President Reagan said yesterday that "not a thing" bothered him about the performance of Federal Reserve Chairman Paul A. Volcker, reiterating that "we just haven't considered" whether to reappoint Volcker when his term expires this summer.

However, getting rid of Volcker might be a good political move, Treasury Secretary Donald T. Regan hinted to a separate group yesterday.

Regan was asked at a meeting with reporters whether it would help Reagan to appoint a new Fed chairman now that the economy is recovering, leaving the blame for the recession with Volcker, a Carter appointee. "That's good political thinking," the Treasury secretary replied, adding with a laugh, "but I'm not a politician."

After a spate of speculation that a majority of White House officials favored a new Fed chairman, Reagan moved last week to squelch rumors about Volcker's departure, saying he had personally reassured the Fed chairman that he had neither considered the matter nor decided against reappointing him. This cheered some of Volcker's backers.

Yesterday, Reagan said, "There has never been a discussion in the White House about this . . . we just haven't considered it." The president's comments have not stopped the rumors, though.

Regan appeared yesterday to rule himself out of the running for Volcker's job, saying that he was "absolutely not" a candidate. Asked if he might consider the job under any circumstances, the Treasury secretary said "perhaps if I were flogged in public."

He also downplayed suggestions that replacing Volcker might upset financial markets, pointing out that previous well-respected Fed chairmen, such as William McChesney Martin and Arthur Burns, had been replaced in the past without undue turmoil in financial markets. If Volcker were replaced by a "strict disciplinarian," financial markets would not worry about future inflation, Regan said.

The Treasury secretary warned that the recent Senate bill to postpone withholding on interest and dividends, passed after a huge campaign by the banks to repeal the law to introduce withholding in July, would be extremely burdensome and lead to a "nightmare of bureaucracy." Upon analysis, the banks may find that the Senate bill "will prove to be worse than withholding," he said.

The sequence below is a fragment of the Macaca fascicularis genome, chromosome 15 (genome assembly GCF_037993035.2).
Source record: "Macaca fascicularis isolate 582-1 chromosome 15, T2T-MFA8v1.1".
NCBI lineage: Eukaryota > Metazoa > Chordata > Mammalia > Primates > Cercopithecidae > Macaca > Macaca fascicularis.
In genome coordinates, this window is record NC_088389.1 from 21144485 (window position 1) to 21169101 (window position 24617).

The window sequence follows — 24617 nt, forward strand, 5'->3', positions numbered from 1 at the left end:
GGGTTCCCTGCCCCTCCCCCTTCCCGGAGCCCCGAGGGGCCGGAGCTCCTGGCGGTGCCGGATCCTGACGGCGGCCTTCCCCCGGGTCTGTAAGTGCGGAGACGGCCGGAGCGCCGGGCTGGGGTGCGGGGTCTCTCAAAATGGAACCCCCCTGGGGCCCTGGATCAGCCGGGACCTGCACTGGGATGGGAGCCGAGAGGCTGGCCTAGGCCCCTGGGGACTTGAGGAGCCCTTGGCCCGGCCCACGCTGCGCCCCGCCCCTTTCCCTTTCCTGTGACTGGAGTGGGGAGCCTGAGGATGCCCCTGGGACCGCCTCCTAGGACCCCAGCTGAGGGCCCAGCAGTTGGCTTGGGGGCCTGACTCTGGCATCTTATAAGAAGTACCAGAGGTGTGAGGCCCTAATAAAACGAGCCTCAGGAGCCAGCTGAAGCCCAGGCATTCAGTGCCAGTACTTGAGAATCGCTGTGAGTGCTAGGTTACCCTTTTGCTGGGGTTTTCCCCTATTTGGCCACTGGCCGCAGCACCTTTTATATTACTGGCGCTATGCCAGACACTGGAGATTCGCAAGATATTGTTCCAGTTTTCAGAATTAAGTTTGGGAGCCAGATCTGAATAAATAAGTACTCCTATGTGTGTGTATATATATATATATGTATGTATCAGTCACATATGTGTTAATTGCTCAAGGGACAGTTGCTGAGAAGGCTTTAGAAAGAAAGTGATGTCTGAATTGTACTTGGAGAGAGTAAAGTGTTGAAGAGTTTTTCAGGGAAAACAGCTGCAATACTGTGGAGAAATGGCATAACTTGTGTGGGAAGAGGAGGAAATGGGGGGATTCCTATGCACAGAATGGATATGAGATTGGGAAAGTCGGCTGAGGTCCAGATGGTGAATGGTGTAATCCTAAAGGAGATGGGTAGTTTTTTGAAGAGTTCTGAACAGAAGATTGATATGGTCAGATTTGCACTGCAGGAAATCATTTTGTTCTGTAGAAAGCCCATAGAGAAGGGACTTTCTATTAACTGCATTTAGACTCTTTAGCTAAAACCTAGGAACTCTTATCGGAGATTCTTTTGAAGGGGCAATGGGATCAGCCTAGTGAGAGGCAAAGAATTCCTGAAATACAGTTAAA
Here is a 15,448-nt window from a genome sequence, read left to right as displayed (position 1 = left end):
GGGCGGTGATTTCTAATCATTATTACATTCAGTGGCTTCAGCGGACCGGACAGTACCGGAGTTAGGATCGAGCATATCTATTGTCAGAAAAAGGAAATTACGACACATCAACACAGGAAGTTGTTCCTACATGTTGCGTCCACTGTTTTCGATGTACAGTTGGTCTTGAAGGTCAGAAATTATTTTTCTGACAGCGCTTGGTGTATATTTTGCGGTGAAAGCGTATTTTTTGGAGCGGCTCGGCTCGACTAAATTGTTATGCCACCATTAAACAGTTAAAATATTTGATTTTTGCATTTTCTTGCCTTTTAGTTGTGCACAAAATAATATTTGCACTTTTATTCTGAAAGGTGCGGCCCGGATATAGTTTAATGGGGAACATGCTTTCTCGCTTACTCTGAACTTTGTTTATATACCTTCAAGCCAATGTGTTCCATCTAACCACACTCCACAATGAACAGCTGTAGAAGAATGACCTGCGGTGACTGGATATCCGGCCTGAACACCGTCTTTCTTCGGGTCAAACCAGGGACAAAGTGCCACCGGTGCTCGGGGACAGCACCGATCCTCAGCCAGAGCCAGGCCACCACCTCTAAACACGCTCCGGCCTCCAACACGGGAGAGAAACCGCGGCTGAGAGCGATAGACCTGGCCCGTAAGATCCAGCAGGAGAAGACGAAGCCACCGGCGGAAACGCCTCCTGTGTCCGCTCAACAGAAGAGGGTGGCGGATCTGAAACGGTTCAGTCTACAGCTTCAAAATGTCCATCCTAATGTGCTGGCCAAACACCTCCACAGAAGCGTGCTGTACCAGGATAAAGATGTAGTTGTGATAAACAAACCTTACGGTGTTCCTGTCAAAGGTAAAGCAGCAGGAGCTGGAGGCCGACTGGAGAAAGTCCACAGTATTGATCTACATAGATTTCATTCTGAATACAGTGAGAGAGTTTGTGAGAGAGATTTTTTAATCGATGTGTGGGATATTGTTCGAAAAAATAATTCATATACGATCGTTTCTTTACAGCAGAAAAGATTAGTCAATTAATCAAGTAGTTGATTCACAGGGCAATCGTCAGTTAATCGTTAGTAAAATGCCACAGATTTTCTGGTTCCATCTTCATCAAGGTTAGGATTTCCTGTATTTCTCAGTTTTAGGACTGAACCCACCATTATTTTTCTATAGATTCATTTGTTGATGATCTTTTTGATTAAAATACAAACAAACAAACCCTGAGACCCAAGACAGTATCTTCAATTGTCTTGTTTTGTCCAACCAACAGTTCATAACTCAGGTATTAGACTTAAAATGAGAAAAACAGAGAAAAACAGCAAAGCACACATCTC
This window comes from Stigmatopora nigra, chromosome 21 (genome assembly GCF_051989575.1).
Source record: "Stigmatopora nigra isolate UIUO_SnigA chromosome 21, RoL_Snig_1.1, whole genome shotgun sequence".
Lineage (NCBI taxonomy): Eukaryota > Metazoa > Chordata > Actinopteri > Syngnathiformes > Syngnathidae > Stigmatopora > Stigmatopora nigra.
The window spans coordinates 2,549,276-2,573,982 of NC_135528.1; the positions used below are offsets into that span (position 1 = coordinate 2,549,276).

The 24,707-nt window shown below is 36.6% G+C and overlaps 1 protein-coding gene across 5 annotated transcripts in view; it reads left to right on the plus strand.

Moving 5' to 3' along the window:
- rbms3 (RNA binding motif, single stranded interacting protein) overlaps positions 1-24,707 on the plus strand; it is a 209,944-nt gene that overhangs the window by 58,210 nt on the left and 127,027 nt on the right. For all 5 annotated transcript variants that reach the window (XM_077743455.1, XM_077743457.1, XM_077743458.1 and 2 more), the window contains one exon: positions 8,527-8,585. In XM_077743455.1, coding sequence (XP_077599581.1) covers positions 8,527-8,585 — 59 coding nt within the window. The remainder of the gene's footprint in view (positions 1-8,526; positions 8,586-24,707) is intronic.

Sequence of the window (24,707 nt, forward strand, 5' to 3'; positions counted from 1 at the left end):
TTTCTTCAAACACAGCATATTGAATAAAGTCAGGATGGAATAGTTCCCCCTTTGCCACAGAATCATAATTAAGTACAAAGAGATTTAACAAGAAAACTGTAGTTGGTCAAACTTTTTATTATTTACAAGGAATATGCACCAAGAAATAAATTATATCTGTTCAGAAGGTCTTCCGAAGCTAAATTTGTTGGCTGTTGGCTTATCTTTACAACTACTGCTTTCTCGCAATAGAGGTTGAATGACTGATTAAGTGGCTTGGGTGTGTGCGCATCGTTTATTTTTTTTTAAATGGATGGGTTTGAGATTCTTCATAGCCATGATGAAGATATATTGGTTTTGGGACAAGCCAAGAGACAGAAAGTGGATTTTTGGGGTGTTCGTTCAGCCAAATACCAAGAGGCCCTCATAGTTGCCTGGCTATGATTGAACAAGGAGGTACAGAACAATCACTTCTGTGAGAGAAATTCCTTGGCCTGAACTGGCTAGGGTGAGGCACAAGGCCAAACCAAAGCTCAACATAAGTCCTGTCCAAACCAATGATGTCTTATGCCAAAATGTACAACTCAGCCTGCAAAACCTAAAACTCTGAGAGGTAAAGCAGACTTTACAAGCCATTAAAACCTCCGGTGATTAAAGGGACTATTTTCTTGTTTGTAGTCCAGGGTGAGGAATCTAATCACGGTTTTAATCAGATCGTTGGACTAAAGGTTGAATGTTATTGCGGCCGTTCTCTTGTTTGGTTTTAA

It will "turn the IRS loose in a way that most people don't want the IRS turned loose," by requiring banks to withhold automatically on accounts of those taxpayers discovered to be misreporting who do not respond adequately within 45 days to the IRS query. Financial institutions would have to check each new account name and taxpayer number against a list of misreporters, Regan said. He and the president "are still opposed to doing away with withholding," he said. The Senate voted 91 to 5 to postpone the withholding.

He also inveighed against Congress for rejecting Reagan's budget proposals, saying "we're trying to point out to the Senate . . . we don't agree with them at all." Large budget deficits in the future are the "greatest threat" to the nascent economic recovery, Regan told reporters. "We can have 17 Paul Volckers in charge of the money supply, but" if the deficit continues at its present level, "we're not going to get interest rates down."

Despite his strong words about the deficit, Regan ranked narrowing the budget gap fourth on a list of fiscal priorities that he gave reporters in answer to a question. He put domestic spending cuts first; increasing defense spending "somewhat" second; and preserving Reagan's tax cuts and resisting tax increases third. If the first three were done, the deficit would automatically fall, he said.

Congress should now concentrate on formulating a budget for 1984 so that agencies and departments could start to plan, Regan said. He strongly criticized the budget process, complaining that "I've been here for 2 1/2 years, and submitted three budgets and not one of them has passed" in its original form. He said that the president was at the moment preoccupied with international affairs.